Pervasive and sustained cyber attacks continue to pose a potentially devastating threat to the systems and operations of the federal government. And federal agencies face many challenges in combating this threat.
Cyber-based threats are evolving and growing. Cyber-based threats to federal systems and critical infrastructure can be unintentional or intentional, targeted or non-targeted, and can come from a variety of sources.
Unintentional threats can be caused by inattentive or untrained employees, software upgrades, and equipment failures that inadvertently disrupt systems or corrupt data. Intentional threats include both targeted and non-targeted attacks.
A targeted attack is when a group or individual attacks a specific system, person, or cyber-based critical infrastructure. A non-targeted attack occurs when the intended target of the attack is uncertain, such as when a virus, worm, or other malicious software is released on the Internet with no specific target.
Potential attackers such as foreign nations, criminals, terrorists, hackers, and disgruntled employees have a variety of techniques at their disposal, which can vastly enhance the reach and impact of their actions. For example, cyber attackers do not need to be physically close to their targets, their attacks can easily cross state and national borders, and cyber attackers can more easily preserve their anonymity. Further, the growing inter-connectivity between information systems, the Internet, and other infrastructure presents additional avenues for such attacks.
Reported security incidents are on the rise. The number of incidents reported by federal agencies has skyrocketed over the past 4 years, jumping from about 5,500 incidents in fiscal year 2006 to about 30,000 in fiscal year 2009 (about a 440 percent increase).
These incidents put sensitive information at risk. Personally identifiable information about Americans has been lost, stolen, or improperly disclosed, thereby potentially exposing those individuals to loss of privacy, identity theft, and financial crimes. Reported attacks and unintentional incidents involving critical infrastructure systems demonstrate that a serious attack could be devastating. The growing threats and incidents underscore the need for effective information security policies and practices.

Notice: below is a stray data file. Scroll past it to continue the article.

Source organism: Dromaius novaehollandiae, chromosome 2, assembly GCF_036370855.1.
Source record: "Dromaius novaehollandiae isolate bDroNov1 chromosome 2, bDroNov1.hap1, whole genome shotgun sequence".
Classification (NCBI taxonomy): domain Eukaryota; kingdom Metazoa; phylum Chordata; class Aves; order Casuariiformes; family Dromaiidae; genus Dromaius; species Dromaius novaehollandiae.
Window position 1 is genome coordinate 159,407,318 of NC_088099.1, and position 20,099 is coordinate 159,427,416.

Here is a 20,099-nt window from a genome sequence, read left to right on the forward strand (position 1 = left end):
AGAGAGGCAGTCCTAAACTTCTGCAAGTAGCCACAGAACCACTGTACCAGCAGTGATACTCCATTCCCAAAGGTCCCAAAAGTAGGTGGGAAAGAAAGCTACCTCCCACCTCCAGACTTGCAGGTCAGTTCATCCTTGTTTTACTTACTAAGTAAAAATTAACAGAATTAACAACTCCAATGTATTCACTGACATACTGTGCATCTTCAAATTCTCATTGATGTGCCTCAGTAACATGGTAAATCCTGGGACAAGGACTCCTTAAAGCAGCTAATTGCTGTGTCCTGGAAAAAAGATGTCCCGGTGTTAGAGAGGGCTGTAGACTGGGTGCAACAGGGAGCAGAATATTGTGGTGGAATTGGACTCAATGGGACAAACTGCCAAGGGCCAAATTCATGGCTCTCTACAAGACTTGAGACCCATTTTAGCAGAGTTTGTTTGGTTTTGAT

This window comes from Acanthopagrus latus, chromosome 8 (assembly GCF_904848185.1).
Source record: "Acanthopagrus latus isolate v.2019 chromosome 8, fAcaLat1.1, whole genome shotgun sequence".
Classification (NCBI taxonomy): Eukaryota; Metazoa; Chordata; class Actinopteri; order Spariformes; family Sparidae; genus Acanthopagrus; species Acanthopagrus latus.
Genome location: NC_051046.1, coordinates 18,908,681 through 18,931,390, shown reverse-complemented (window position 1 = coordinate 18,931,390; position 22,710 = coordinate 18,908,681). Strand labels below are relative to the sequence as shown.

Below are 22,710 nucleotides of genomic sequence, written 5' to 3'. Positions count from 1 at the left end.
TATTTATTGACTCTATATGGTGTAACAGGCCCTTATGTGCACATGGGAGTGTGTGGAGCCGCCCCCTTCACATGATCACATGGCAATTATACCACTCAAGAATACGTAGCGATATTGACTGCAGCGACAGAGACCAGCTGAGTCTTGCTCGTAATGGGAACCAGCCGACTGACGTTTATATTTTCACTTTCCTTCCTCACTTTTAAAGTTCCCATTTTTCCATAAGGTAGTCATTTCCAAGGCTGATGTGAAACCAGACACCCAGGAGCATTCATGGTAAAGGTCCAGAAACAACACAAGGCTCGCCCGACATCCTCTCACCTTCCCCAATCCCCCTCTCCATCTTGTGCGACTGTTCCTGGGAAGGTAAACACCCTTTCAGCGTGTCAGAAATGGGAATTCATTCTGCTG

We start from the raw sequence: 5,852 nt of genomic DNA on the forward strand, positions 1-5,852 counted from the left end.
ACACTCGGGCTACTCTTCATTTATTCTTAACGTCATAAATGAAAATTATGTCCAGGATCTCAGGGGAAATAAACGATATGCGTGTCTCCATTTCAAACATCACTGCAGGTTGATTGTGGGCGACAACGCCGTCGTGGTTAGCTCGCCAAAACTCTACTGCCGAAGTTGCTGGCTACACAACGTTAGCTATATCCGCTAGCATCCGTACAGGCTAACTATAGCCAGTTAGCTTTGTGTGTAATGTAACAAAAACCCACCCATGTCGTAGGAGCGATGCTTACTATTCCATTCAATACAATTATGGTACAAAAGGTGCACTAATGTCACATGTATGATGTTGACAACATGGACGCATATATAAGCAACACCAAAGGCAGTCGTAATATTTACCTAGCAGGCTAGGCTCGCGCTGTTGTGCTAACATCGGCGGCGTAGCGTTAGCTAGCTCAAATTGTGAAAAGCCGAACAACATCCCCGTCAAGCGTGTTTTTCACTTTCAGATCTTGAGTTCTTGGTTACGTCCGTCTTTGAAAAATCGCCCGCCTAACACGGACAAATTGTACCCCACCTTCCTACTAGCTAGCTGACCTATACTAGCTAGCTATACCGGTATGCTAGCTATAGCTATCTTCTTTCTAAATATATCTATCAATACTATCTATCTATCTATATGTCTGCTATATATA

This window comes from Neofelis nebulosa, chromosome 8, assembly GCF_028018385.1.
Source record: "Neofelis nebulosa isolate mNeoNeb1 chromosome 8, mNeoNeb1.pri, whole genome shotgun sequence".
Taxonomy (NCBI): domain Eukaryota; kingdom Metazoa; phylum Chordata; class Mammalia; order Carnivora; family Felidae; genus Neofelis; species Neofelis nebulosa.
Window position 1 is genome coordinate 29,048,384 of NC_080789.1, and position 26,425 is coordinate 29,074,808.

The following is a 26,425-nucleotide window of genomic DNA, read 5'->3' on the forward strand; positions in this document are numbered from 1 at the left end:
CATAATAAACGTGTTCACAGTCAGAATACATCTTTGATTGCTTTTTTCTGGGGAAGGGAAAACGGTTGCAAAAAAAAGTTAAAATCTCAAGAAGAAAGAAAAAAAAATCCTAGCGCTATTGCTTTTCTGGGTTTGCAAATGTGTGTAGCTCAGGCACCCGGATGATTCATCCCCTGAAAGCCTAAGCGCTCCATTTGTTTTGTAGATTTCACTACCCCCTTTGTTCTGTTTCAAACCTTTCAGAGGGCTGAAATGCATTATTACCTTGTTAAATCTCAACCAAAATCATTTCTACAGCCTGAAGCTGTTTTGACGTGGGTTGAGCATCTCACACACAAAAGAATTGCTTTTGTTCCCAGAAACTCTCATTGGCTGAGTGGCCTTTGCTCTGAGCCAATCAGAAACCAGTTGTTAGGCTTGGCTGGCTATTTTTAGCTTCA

Vulnerabilities pervade federal information systems. Serious and widespread information security control deficiencies continue to place federal assets at undue risk of inadvertent or deliberate misuse, sensitive information at risk of inappropriate disclosure or unauthorized modification or destruction, and critical operations at risk of disruption. As illustrated below, most major federal agencies have weaknesses in most of the key information security control areas.
Over the last several years, our audits have consistently determined that most agencies have not sufficiently implemented controls to prevent, limit, or detect unauthorized access to computer networks, systems, or information. For example, 21 of 24 major federal agencies reported that inadequate IT system controls were a significant deficiency or material weakness for financial reporting purposes in fiscal year 2009. An underlying cause of these weaknesses is agencies’ failure to fully or effectively implement information security management programs, which entail assessing and managing risk, developing and implementing security policies and procedures, promoting security awareness and training, monitoring the adequacy of security controls, and implementing appropriate remedial actions.
However, multiple opportunities exist to bolster cybersecurity. Federal agencies and the Administration can take a number of steps to better protect federal systems and cyber-based critical infrastructure.
Implement GAO and IG recommendations. In light of weaknesses in agencies’ information security practices and controls, GAO and inspectors general have made hundreds of recommendations to mitigate identified deficiencies and improve security, many of which agencies are implementing.
Implement government-wide cybersecurity initiatives. The White House and the Office of Management and Budget, collaborating with other agencies, have launched several initiatives, such as the Comprehensive National Cybersecurity Initiative, Federal Desktop Core Configuration, Einstein, and Trusted Internet Connections, that are aimed at improving aspects of federal cybersecurity.
DHS needs to fully satisfy its cybersecurity responsibilities. The Department of Homeland Security, which plays a key role in coordinating cybersecurity activities with the private sector, also needs to fulfill its responsibilities, such as developing capabilities for protecting cyber-reliant critical infrastructures and implementing lessons learned from a major cyber simulation exercise. In addition, DHS will need to build its capabilities to effectively execute its recently assigned responsibilities within the executive branch for operational aspects of federal agency cybersecurity.
Update the national cybersecurity strategy. GAO has testified on the need to improve the nation’s cybersecurity strategy. A panel of experts convened by GAO made several recommendations for improving the strategy that in their view are essential to improving the strategy and our national cybersecurity posture.
Although not a comprehensive list, realizing these opportunities for improvement can help ensure that the federal government’s systems, information, and critical cyber-reliant infrastructure are better protected.